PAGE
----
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ORIGINAL ARTICLE
Year : 2022  |  Volume : 47  |  Issue : 2  |  Page : 173-180

Evaluation of Surface Dose and Commissioning of Compensator-Based Total Body Irradiation


1 Department of Applied Physics, Karunya Institute of Technology and Sciences, Coimbatore, Tamil Nadu; Department of Radiotherapy, Bangalore Baptist Hospital, Bengaluru, Karnataka, India
2 Department of Applied Physics, Karunya Institute of Technology and Sciences, Coimbatore, Tamil Nadu, India
3 Department of Radiation Oncology, Fortis Hospital, Mohali, Punjab, India
4 Department of Radiotherapy, Bangalore Baptist Hospital, Bengaluru, Karnataka, India

Correspondence Address:
Dr. D Khanna
Department of Applied Physics, Karunya Institute of Technology and Sciences, Coimbatore, Tamil Nadu
India
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Source of Support: None, Conflict of Interest: None


DOI: 10.4103/jmp.jmp_137_21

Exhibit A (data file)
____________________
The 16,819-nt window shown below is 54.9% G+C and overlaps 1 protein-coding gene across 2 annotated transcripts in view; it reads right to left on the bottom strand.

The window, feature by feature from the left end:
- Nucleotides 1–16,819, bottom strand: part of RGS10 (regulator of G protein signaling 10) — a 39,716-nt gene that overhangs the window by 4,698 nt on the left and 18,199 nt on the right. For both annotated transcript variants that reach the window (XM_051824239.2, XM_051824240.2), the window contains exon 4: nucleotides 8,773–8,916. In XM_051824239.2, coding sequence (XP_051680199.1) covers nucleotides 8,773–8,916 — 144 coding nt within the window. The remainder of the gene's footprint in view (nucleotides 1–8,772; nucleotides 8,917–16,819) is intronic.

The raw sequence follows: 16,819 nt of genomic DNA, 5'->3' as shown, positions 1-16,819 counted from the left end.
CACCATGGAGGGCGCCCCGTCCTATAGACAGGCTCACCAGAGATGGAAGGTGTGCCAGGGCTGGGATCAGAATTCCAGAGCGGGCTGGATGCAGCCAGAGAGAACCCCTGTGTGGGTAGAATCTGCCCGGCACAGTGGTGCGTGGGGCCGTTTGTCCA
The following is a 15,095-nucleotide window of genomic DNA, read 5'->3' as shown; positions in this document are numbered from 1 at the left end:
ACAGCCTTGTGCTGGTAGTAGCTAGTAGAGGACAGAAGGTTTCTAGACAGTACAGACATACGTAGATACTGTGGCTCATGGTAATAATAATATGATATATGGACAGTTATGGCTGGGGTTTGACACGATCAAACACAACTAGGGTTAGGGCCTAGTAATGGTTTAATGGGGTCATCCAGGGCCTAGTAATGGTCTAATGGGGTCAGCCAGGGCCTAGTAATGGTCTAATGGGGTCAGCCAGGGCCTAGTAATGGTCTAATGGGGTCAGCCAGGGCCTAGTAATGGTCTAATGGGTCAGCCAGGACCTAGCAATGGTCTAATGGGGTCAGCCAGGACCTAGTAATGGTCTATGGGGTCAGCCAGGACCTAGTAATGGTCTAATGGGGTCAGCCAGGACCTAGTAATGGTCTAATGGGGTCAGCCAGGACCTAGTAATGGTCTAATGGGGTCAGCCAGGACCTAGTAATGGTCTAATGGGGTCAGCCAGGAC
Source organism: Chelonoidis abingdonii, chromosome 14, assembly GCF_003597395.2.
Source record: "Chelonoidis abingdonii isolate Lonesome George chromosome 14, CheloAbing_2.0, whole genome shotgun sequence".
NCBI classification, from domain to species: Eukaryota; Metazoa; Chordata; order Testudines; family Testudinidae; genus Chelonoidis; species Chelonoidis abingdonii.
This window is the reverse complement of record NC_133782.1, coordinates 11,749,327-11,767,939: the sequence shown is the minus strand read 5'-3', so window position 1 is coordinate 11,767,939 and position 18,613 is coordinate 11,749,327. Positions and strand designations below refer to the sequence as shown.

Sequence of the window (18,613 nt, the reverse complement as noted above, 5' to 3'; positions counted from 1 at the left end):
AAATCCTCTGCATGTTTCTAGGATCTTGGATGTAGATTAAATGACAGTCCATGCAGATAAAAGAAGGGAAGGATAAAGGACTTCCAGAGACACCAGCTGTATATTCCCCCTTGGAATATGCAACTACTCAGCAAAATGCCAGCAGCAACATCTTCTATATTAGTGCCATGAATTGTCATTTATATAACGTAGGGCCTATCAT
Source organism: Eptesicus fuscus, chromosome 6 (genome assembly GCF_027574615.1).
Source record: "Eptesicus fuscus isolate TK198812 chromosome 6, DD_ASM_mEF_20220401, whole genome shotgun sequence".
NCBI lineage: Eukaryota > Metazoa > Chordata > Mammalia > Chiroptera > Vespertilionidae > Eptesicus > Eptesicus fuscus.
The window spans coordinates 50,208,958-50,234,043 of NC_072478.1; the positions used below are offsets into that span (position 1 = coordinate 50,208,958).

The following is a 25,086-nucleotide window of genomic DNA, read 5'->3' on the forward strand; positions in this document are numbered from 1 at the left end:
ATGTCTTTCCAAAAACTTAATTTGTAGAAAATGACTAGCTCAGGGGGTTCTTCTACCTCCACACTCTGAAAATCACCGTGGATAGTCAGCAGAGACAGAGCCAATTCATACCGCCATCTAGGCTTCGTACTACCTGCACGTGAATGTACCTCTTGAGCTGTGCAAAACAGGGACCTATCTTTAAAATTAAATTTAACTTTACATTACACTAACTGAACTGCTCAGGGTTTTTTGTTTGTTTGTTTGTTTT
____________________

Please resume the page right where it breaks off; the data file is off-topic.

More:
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Purpose: The aim of the current study is to commission compensator-based total body irradiation (TBI) and to compare surface dose using percentage depth dose (PDD) while varying the distance between beam spoiler and phantom surface. Materials and Methods: TBI commissioning was performed on Elekta Synergy® Platform linear accelerator for bilateral extended source to surface distance treatment technique. The PDD was measured by varying the distance (10 cm, 20 cm, 30 cm, and 40 cm) between the beam spoiler and the phantom surface. Beam profile and half-value layer (HVL) measurement were carried out using the FC65 ion-chamber. Quality assurance (QA) was performed using an in-house rice-flour phantom (RFP). In-vivo diodes (IVD) were placed on the RFP at various regions to measure the delivered dose, and it was compared to the calculated dose. Results: An increase in Dmax and surface dose was observed when beam spoiler was moved away from the phantom surface. The flatness and symmetry of the beam profile were calculated. The HVL of Perspex and aluminum is 17 cm and 8 cm, respectively. The calculated dose of each region was compared to the measured dose on the RFP with IVD, and the findings showed that the variation was <4.7% for both Perspex and Aluminum compensators. Conclusion: The commissioning of the compensator-based TBI technique was performed and its QA measurements were carried out. The Mayneord factor corrected PDD and measured PDD values were compared. The results are well within the clinical tolerance limit. This study concludes that 10 cm −20 cm is the optimal distance from the beam spoiler to phantom surface to achieve prescribed dose to the skin.


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